Abstract 152: Preliminary Experience with Social Media for Community Consultation and Public Disclosure in Exception from Informed Consent Trials
OBJECTIVE: Clinical trials utilizing exception from informed consent must include community consultation and public disclosure (CC/PD) activities. We describe our preliminary experience using social media to facilitate the CC/PD process in two out-of-hospital clinical trials.
METHODS: This study involved a cardiac arrest and major trauma clinical trial of the Resuscitation Outcomes Consortium. As part of the CC/PD process, we devised research study advertisements using the social media website Facebook. The advertisement directed respondents to a regional study website containing comprehensive trial information and methods for providing feedback. We targeted the advertisements to the expected age and geographic groups for the trials. We determined the number of advertisement exposures, the number of referrals to the regional research study website, the demographics of the respondents, the information accessed by respondents, and the number of participants who opted-out of the study.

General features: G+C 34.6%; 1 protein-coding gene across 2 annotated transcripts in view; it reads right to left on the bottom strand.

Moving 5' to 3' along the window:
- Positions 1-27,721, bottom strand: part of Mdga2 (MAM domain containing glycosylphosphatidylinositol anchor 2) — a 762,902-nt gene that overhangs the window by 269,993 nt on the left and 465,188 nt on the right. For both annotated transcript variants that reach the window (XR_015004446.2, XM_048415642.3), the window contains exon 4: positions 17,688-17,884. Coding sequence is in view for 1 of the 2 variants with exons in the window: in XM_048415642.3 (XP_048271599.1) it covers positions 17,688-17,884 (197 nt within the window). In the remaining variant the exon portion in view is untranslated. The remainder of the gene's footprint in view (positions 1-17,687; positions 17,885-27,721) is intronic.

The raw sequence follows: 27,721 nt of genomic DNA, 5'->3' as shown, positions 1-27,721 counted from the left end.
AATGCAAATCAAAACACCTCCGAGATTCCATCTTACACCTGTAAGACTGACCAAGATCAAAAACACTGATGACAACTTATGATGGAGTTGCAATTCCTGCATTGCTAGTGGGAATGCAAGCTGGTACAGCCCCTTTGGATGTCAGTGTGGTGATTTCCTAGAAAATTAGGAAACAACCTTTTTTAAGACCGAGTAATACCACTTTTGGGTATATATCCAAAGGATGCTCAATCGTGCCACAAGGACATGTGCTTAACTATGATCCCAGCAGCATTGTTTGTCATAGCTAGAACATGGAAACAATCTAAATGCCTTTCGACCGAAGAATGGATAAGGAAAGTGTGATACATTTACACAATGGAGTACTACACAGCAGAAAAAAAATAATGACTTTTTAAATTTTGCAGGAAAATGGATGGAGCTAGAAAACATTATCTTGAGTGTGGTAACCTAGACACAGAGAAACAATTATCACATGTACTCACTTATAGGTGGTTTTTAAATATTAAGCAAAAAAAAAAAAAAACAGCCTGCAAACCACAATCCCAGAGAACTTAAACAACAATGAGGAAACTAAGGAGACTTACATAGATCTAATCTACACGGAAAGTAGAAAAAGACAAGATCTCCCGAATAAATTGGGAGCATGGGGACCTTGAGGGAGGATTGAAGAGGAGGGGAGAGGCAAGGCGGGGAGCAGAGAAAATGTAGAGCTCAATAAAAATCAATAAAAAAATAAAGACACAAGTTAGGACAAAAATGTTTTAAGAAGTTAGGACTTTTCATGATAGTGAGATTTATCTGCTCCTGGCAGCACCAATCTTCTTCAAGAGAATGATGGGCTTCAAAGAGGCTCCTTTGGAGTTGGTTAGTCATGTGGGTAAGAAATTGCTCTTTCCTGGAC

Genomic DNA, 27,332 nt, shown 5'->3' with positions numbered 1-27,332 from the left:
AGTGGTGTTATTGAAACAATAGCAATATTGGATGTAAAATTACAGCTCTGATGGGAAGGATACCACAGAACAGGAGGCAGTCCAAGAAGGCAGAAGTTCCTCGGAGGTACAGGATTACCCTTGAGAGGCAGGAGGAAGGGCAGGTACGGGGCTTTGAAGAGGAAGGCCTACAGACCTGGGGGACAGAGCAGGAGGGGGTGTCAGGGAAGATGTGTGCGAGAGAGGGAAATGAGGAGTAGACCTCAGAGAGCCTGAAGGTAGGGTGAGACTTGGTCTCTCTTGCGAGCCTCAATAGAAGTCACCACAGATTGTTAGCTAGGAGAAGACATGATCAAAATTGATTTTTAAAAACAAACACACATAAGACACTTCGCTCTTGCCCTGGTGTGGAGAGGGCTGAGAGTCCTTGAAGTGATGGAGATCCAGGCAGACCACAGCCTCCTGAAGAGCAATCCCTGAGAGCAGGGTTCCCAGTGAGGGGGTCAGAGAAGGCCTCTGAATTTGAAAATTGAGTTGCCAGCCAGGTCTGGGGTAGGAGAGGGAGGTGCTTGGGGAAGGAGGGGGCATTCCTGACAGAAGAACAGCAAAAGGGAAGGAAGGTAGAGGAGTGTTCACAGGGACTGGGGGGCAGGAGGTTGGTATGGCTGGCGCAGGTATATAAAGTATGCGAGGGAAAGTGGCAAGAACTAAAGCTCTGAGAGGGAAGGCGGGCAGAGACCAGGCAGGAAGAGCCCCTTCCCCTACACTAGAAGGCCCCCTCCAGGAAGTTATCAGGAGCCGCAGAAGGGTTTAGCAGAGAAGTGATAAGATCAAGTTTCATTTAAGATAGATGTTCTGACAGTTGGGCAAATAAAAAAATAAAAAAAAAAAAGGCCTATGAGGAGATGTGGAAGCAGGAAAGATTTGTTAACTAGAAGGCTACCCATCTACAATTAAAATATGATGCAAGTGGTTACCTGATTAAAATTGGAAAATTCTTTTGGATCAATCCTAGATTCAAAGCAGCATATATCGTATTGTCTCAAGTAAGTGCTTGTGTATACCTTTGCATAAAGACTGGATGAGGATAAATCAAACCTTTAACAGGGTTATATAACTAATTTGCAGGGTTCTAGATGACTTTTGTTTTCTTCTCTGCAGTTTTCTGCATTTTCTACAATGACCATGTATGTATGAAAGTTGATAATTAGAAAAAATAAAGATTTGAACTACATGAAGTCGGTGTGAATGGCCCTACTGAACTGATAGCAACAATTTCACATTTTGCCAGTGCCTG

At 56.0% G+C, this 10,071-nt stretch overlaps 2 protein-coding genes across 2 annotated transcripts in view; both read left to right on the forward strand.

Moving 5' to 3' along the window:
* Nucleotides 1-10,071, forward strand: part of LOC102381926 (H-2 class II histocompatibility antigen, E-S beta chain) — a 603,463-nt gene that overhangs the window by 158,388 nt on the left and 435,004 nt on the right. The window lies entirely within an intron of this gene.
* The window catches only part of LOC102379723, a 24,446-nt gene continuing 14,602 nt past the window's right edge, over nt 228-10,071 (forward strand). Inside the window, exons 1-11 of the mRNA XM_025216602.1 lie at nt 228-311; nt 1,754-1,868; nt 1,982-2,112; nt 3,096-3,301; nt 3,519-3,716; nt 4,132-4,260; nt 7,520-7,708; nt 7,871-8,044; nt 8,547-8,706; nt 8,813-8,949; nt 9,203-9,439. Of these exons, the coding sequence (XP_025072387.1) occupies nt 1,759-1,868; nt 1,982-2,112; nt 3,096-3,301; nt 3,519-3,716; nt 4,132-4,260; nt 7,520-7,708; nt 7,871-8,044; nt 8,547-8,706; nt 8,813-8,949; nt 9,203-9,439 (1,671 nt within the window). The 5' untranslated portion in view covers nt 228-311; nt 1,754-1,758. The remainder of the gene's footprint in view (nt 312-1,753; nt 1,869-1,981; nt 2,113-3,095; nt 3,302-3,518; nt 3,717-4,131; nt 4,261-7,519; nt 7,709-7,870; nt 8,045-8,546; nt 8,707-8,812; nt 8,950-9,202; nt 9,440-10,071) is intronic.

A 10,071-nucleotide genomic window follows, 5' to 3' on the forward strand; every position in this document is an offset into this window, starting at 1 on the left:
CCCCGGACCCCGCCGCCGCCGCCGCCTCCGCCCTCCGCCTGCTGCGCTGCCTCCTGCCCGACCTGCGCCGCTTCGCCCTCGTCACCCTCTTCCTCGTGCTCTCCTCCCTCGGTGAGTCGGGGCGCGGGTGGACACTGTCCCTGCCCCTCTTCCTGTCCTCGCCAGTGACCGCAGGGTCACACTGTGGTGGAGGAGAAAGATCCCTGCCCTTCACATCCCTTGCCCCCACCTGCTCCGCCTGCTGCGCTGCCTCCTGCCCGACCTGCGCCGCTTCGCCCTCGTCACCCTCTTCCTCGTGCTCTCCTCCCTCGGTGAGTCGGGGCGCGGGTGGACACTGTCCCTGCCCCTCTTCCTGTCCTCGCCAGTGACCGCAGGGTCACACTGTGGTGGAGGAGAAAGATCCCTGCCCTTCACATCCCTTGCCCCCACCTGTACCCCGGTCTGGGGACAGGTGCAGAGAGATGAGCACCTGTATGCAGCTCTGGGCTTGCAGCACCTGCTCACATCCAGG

RESULTS: From December 14, 2011- January 12, 2012 the cardiac arrest advertisement was displayed 5,111,678 times (27 per target population) with a total of 437 individuals selecting the advertisement for redirection to the regional study website. During February 1, 2012- April 30, 2012 the trauma advertisement was displayed 10,430,948 times (28 per target population) with a total of 743 individuals selecting the advertisement for redirection to the regional study website. For the cardiac arrest advertisement, respondents were mostly females ages 35-54, while for the trauma study advertisement, respondents were mostly female and male ages 13-17. Web page engagement was brief (0-10 seconds) for most respondents (cardiac arrest 75.3%, trauma 79.4%). The most commonly accessed cardiac arrest pages were: “Q&A about cardiac arrest research” (9.6%) and “Faculty & Staff” (9.4%). The most commonly access trauma pages were: “Faculty & Staff” (25.8%) and “Training” (14.0%). Of 37 individuals viewing opt-out information, only one person requested to opt-out of either study.
CONCLUSION: In clinical trials using exception from informed consent, social media may provide a viable additional option for facilitating community consultation and public disclosure.
- © 2012 by American Heart Association, Inc.